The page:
Brendan Hall's Visit to Speakers Corner HQ: Building a High-Performing Team from Scratch

26 April 2018

The Clipper Race is one of the biggest challenges of the natural world and an endurance test like no other. It’s the only race in the world where each team has an identical yacht and a crew, picked at random with no previous sailing experience necessary. Led by one skipper, participants can choose to complete the entire 40,000 nautical mile race around the world or simply select different legs to compete in.

However, there is one caveat. You’re at the mercy of Mother Nature. Crews can’t leave or abandon ship when the going gets tough. And it will get tough, as the route travels through the North Pacific complete with gale force winds, and even hurricanes.

We were treated to a visit and Q&A from Brendan Hall, a professional ocean yacht racing captain who in 2009-10 skippered the Spirit of Australia team in the Clipper Round the World Race.

Brendan’s story is truly remarkable and offers a deep insight into the challenges of leading a team of amateur sailors from all walks of life into a high-performing team under the most extreme of pressurised situations.

Creating a Leadership Model from Scratch

The initial leadership challenge for Brendan was very simple. How do you lead, mentor and motivate a team of individuals who all have very different reasons for entering the race? Some wanted to win at all costs, others wanted to test their skills, or have a once-in-a-lifetime experience. The age of the crew ranged from young adults to retired pensioners.

Furthermore, with the danger of being at sea very real, how could Brendan train and upskill the crew to keep the yacht afloat and the entire crew safe if he was incapacitated for any reason?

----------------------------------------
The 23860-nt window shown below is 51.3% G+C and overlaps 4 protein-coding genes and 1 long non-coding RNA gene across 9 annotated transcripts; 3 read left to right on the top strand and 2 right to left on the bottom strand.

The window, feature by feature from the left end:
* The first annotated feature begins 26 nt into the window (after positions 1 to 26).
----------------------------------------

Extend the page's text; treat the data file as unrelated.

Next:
Leaders often want to stay in control and become the puppet master, pulling the strings and ensuring performance is delivered to the required standard. There is the fear factor that, should a team be left to their own devices, they won’t perform or perhaps go rogue, leaving the management hierarchy in a troublesome situation.

Brendan talked us through some strategies he used to empower the crew, to take ownership and importantly upskill, so if the worst case happened, the crew would be safe.

This decision became even more important when the race entered the North Pacific.

Leading in Adversity

The North Pacific is regarded as one of the harshest oceans on the planet to sail through.

Spirit of Australia was well prepared for the hurricane which was about to blow over the flotilla of yachts making their way to San Francisco.

During the storm, the skipper of the Hull and Humber yacht sustained a serious leg injury, rendering the crew with an incapacitated skipper. Spirit of Australia were asked by the race organisers to divert to the yacht and provide assistance.

While making the journey, Brendan was asked by the race organisers would he be prepared to leave his crew onboard the Spirit of Australia and skipper the Hull and Humber yacht safely to San Francisco.

Brendan’s story continues throughout the rest of the journey to San Francisco, implementing leadership strategies to upskill the Hull and Humber crew, and manage their emotional state having witnessed a traumatic incident. Further challenges weren’t far away, the North Pacific rendering another yacht in danger and requesting emergency assistance.

Evolving the Leadership Model for a High-Performing Team

Brendan talked about the immense pride he had in his Spirit of Australia crew. Their ability to manage the yacht in Brendan’s absence is a heart-warming tale – but Brendan discusses his reaction to feeling dis-empowered, and would he be able to lead the crew for the rest of the race knowing they could perform without him.

This was one story which wouldn’t be out of place in the cinema. It was striking how the entire crew bought into Brendan’s strategy and took responsibility to integrate new crew members, share their mistakes and turn negative thoughts into a growth mindset.

We are privileged at Speakers Corner to hear some fascinating and awe-inspiring stories. Brendan's tale of how the Spirit of Australia performed during the rest of the race is one which truly leaves you gripped to the end.

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